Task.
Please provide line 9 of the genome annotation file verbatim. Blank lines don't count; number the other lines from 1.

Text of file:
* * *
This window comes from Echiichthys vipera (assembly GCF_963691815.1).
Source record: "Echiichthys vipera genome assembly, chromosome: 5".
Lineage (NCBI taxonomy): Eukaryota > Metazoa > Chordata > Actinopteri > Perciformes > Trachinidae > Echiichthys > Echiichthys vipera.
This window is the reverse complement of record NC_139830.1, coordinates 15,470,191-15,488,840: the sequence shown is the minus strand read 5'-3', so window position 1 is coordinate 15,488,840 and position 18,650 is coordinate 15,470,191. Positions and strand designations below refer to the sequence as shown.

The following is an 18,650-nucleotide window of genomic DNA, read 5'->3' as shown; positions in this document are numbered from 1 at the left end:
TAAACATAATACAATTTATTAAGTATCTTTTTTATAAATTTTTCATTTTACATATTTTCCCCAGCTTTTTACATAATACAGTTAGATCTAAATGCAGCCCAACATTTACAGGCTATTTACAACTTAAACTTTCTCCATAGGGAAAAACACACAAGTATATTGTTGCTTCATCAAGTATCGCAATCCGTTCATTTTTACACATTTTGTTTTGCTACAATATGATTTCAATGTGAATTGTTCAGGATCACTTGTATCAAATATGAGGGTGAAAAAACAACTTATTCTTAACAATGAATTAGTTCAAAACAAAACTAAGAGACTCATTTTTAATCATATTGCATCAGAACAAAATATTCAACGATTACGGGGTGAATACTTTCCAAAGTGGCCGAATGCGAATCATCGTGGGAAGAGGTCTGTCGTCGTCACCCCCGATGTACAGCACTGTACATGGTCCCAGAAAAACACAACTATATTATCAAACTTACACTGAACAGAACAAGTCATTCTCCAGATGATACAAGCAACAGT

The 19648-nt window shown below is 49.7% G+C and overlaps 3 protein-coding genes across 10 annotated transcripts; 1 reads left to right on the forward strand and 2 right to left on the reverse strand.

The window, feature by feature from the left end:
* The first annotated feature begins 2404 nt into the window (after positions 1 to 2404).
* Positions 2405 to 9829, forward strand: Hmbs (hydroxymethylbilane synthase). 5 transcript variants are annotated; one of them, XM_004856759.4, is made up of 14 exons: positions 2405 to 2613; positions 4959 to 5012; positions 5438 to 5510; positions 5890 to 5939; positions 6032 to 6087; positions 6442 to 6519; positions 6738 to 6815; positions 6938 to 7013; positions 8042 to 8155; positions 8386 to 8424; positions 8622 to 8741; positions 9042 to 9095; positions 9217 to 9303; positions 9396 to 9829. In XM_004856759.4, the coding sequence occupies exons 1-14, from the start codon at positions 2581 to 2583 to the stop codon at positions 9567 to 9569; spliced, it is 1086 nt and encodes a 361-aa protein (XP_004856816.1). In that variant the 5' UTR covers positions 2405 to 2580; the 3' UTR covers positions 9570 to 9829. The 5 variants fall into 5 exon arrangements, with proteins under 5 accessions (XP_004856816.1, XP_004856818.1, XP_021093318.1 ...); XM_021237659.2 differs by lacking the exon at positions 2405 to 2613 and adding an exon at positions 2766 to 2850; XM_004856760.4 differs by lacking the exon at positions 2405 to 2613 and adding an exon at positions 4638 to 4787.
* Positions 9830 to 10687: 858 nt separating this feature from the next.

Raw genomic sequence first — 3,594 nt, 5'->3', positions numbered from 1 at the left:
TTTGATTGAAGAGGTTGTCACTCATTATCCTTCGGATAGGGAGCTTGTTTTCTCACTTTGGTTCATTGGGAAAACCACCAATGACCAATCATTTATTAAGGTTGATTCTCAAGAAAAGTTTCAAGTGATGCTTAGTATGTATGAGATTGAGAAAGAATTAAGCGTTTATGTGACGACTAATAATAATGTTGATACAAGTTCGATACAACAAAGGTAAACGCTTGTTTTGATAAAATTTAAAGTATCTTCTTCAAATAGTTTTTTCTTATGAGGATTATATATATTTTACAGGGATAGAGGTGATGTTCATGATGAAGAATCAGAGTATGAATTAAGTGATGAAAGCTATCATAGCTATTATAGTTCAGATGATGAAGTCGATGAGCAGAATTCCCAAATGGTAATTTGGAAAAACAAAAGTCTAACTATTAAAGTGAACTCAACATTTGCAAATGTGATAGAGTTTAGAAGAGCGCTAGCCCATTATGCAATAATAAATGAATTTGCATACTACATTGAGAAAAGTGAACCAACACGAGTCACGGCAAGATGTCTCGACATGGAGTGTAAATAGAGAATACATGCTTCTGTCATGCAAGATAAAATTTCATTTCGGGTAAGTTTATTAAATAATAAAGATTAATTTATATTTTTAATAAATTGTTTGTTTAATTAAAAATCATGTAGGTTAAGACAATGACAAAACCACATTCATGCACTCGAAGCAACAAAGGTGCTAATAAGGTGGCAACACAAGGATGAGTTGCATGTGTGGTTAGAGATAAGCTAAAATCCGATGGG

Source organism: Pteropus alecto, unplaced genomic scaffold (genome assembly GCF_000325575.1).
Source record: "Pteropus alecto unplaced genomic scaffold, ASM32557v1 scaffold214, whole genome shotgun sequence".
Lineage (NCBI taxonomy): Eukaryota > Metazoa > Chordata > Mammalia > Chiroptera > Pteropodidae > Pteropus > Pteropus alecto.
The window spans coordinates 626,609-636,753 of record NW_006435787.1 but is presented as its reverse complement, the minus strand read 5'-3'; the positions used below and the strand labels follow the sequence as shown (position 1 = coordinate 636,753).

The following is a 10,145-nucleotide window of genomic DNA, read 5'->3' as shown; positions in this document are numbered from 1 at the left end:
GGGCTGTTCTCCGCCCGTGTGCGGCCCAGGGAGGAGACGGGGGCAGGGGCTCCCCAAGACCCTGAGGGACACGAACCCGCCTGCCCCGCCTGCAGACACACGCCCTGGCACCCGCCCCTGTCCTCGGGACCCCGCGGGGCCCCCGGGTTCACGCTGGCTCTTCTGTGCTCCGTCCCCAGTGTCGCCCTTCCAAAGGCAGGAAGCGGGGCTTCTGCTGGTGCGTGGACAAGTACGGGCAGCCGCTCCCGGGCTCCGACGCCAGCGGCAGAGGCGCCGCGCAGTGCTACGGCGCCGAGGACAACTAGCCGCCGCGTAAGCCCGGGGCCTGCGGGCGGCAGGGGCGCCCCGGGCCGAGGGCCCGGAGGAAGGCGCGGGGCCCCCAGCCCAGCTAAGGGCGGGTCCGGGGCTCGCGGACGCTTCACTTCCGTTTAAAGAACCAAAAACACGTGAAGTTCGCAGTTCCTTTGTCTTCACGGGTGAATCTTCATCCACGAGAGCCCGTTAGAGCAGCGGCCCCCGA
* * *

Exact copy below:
* The first annotated feature begins 2404 nt into the window (after positions 1 to 2404).